A Pair of George III Period White Painted Pedestals Attributed to Robert Adam

English, circa 1780


English, circa 1780

H: 53 ½ in (136 cm)    
W: 12 ½ in (31.5 cm)      
D: 13 in (33 cm)

The upper section with fluting over a moulding carved with acanthus leaves. The central tablet with carved swags of bell flowers tied with ribbons and with a central patera. The guilloche moulding over a recessed panel with pendant flowers again tied with ribbons over a moulded plinth with ogee carved water leaves.

These magnificent pedestals are closely related to a pair designed by Adam for Byram Hall, West Yorkshire in 1780 which can specifically be seen in the similarities between the swags and bell flowers tied with ribbons. Another pair designed by Adam were supplied for Sir Lawrence Dundas for his house at 19 Arlington Street, now in the Victoria and Albert Museum, London.

Decoration restored

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Robert Adam (1728-1792) was one of the most important British architects, interior designers and furniture designers working in the Neo-Classical style. He was the main force in the development of a unified style that extended beyond architecture and interiors to include both the fixed and moveable objects in a room. He incorporated design ideas from ancient Greece and Rome into his forms and decoration. He was the leader of the first phases of the classical revival in England and Scotland from circa 1760 until his death in 1792. His famous London houses include Kenwood House, Osterley Park and Syon House.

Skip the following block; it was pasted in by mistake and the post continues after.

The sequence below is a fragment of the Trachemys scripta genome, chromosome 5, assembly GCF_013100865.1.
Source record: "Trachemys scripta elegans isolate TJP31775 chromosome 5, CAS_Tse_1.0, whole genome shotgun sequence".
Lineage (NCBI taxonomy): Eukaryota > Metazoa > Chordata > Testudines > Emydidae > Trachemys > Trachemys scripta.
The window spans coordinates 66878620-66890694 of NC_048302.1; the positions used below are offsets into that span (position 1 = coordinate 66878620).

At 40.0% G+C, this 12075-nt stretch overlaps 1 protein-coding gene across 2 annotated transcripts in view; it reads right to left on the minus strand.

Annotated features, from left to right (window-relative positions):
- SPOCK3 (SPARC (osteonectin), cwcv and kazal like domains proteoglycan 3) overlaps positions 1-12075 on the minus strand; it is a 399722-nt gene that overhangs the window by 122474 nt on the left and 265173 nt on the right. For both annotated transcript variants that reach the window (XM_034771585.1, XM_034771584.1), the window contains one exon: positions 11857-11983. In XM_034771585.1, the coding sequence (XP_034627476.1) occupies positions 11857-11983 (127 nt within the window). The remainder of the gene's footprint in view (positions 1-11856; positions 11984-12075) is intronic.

Born in Kirkcaldy, Scotland, Robert Adam was the second of eight sons of the established architect William Adam, and followed him into the family practice. In 1754 he embarked upon a ‘Grand Tour’ spending five years in France and Italy visiting classical sites and studying architecture under Charles-Louis Clérisseau and Giovanni Battista Piranesi. Whilst in Rome, he became acquainted with the work of the pioneering classical archaeologist and art historian, theorist Johann Joachim Wincklemann.

On his return to England in 1758 he established his own practice in London, on Lower Grosvenor Street, where his brother James joined him. It was from this site, before moving to the Adelphi Buildings, a block of Neo-Classical buildings designed by the brothers near Westminster, that Adam secured work from over 350 patrons. Many commissioned him to work in both London and the country throughout his career. As a designer of furniture too, Adam played a leading role developing furniture style that was intended to harmonize with the rest of the home. One of the outstanding features of an Adam interior is that everything, even the smallest detail, was part of the unified scheme.

The ‘Adam Style’ and his theory of movement in architecture is based on his studies of antiquity and he became one of the most successful and fashionable architects in the country. Although classical architecture was already becoming popular, Adam developed his own style, which was influenced by classical design, but that did not follow Roman architectural rules as strictly as Palladianism. Adam held the post of Architect of the King’s Works from 1761 to 1769.

A Pair of George III Period White Painted Pedestals Attributed to Robert Adam